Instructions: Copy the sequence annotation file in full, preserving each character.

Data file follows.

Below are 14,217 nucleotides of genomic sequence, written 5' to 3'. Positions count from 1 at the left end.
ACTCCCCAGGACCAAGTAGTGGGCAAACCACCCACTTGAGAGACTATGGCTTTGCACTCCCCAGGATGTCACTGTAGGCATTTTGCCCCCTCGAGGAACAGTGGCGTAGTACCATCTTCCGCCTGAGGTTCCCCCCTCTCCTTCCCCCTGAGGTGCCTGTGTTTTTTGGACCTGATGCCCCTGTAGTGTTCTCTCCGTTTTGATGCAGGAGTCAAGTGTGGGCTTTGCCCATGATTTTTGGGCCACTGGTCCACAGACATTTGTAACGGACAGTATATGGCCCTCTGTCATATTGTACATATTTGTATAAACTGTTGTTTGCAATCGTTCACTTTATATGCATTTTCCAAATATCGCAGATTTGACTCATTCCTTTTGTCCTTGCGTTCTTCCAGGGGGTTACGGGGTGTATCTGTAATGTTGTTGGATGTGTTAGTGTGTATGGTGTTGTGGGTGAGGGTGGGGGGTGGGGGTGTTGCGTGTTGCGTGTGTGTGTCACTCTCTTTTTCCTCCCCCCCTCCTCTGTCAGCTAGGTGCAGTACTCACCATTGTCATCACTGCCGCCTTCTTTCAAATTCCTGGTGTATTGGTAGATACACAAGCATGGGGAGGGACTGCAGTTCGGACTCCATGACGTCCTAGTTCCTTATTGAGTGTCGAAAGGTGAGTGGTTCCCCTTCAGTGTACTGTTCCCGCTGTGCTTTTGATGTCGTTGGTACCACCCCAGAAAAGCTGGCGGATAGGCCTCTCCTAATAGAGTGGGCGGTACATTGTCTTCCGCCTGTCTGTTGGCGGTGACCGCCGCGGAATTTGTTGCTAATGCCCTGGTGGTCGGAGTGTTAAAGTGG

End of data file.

Below are 14,217 nucleotides of genomic sequence, written 5' to 3'. Positions count from 1 at the left end.
ACTCCCCAGGACCAAGTAGTGGGCAAACCACCCACTTGAGAGACTATGGCTTTGCACTCCCCAGGATGTCACTGTAGGCATTTTGCCCCCTCGAGGAACAGTGGCGTAGTACCATCTTCCGCCTGAGGTTCCCCCCTCTCCTTCCCCCTGAGGTGCCTGTGTTTTTTGGACCTGATGCCCCTGTAGTGTTCTCTCCGTTTTGATGCAGGAGTCAAGTGTGGGCTTTGCCCATGATTTTTGGGCCACTGGTCCACAGACATTTGTAACGGACAGTATATGGCCCTCTGTCATATTGTACATATTTGTATAAACTGTTGTTTGCAATCGTTCACTTTATATGCATTTTCCAAATATCGCAGATTTGACTCATTCCTTTTGTCCTTGCGTTCTTCCAGGGGGTTACGGGGTGTATCTGTAATGTTGTTGGATGTGTTAGTGTGTATGGTGTTGTGGGTGAGGGTGGGGGGTGGGGGTGTTGCGTGTTGCGTGTGTGTGTCACTCTCTTTTTCCTCCCCCCCTCCTCTGTCAGCTAGGTGCAGTACTCACCATTGTCATCACTGCCGCCTTCTTTCAAATTCCTGGTGTATTGGTAGATACACAAGCATGGGGAGGGACTGCAGTTCGGACTCCATGACGTCCTAGTTCCTTATTGAGTGTCGAAAGGTGAGTGGTTCCCCTTCAGTGTACTGTTCCCGCTGTGCTTTTGATGTCGTTGGTACCACCCCAGAAAAGCTGGCGGATAGGCCTCTCCTAATAGAGTGGGCGGTACATTGTCTTCCGCCTGTCTGTTGGCGGTGACCGCCGCGGAATTTGTTGCTAATGCCCTGGTGGTCGGAGTGTTAAAGTGG